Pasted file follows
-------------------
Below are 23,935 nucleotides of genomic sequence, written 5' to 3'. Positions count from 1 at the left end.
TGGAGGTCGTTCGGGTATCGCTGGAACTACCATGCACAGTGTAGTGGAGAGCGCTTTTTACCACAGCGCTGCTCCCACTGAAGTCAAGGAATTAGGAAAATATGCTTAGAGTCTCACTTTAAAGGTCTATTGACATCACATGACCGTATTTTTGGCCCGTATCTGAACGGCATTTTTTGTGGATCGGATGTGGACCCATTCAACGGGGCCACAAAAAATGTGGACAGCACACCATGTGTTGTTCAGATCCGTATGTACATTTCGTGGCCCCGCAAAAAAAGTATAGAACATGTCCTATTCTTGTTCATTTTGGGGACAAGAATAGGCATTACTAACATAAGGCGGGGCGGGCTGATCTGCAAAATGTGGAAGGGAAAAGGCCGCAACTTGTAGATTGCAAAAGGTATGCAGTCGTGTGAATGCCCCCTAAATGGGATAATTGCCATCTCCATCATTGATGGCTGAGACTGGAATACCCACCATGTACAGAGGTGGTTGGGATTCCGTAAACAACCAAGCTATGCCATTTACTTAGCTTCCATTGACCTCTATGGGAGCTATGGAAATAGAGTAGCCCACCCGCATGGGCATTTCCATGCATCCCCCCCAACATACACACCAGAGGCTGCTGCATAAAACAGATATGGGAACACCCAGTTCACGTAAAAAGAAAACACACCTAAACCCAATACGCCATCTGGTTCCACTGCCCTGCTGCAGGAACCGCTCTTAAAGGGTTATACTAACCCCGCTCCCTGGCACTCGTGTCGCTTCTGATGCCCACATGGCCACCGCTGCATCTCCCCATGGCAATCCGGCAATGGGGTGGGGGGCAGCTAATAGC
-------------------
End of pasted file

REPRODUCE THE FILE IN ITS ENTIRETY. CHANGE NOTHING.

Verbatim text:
Below are 23,935 nucleotides of genomic sequence, written 5' to 3'. Positions count from 1 at the left end.
TGGAGGTCGTTCGGGTATCGCTGGAACTACCATGCACAGTGTAGTGGAGAGCGCTTTTTACCACAGCGCTGCTCCCACTGAAGTCAAGGAATTAGGAAAATATGCTTAGAGTCTCACTTTAAAGGTCTATTGACATCACATGACCGTATTTTTGGCCCGTATCTGAACGGCATTTTTTGTGGATCGGATGTGGACCCATTCAACGGGGCCACAAAAAATGTGGACAGCACACCATGTGTTGTTCAGATCCGTATGTACATTTCGTGGCCCCGCAAAAAAAGTATAGAACATGTCCTATTCTTGTTCATTTTGGGGACAAGAATAGGCATTACTAACATAAGGCGGGGCGGGCTGATCTGCAAAATGTGGAAGGGAAAAGGCCGCAACTTGTAGATTGCAAAAGGTATGCAGTCGTGTGAATGCCCCCTAAATGGGATAATTGCCATCTCCATCATTGATGGCTGAGACTGGAATACCCACCATGTACAGAGGTGGTTGGGATTCCGTAAACAACCAAGCTATGCCATTTACTTAGCTTCCATTGACCTCTATGGGAGCTATGGAAATAGAGTAGCCCACCCGCATGGGCATTTCCATGCATCCCCCCCAACATACACACCAGAGGCTGCTGCATAAAACAGATATGGGAACACCCAGTTCACGTAAAAAGAAAACACACCTAAACCCAATACGCCATCTGGTTCCACTGCCCTGCTGCAGGAACCGCTCTTAAAGGGTTATACTAACCCCGCTCCCTGGCACTCGTGTCGCTTCTGATGCCCACATGGCCACCGCTGCATCTCCCCATGGCAATCCGGCAATGGGGTGGGGGGCAGCTAATAGC